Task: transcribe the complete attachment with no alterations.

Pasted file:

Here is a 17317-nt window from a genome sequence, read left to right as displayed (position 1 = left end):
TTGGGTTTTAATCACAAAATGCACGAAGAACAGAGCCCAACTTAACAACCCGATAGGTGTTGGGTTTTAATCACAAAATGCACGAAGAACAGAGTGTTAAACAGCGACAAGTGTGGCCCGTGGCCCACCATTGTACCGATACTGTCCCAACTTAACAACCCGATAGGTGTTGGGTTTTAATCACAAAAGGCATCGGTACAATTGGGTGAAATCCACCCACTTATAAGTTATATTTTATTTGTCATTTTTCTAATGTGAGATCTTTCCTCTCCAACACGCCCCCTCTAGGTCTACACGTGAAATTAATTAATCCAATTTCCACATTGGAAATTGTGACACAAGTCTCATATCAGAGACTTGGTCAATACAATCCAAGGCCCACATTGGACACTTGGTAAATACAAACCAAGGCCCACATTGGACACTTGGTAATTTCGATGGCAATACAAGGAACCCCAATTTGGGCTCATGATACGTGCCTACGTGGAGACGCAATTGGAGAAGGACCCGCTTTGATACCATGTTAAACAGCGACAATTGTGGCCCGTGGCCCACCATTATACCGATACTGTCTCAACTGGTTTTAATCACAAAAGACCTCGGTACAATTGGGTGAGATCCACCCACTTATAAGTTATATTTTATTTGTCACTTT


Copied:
Here is a 17317-nt window from a genome sequence, read left to right as displayed (position 1 = left end):
TTGGGTTTTAATCACAAAATGCACGAAGAACAGAGCCCAACTTAACAACCCGATAGGTGTTGGGTTTTAATCACAAAATGCACGAAGAACAGAGTGTTAAACAGCGACAAGTGTGGCCCGTGGCCCACCATTGTACCGATACTGTCCCAACTTAACAACCCGATAGGTGTTGGGTTTTAATCACAAAAGGCATCGGTACAATTGGGTGAAATCCACCCACTTATAAGTTATATTTTATTTGTCATTTTTCTAATGTGAGATCTTTCCTCTCCAACACGCCCCCTCTAGGTCTACACGTGAAATTAATTAATCCAATTTCCACATTGGAAATTGTGACACAAGTCTCATATCAGAGACTTGGTCAATACAATCCAAGGCCCACATTGGACACTTGGTAAATACAAACCAAGGCCCACATTGGACACTTGGTAATTTCGATGGCAATACAAGGAACCCCAATTTGGGCTCATGATACGTGCCTACGTGGAGACGCAATTGGAGAAGGACCCGCTTTGATACCATGTTAAACAGCGACAATTGTGGCCCGTGGCCCACCATTATACCGATACTGTCTCAACTGGTTTTAATCACAAAAGACCTCGGTACAATTGGGTGAGATCCACCCACTTATAAGTTATATTTTATTTGTCACTTT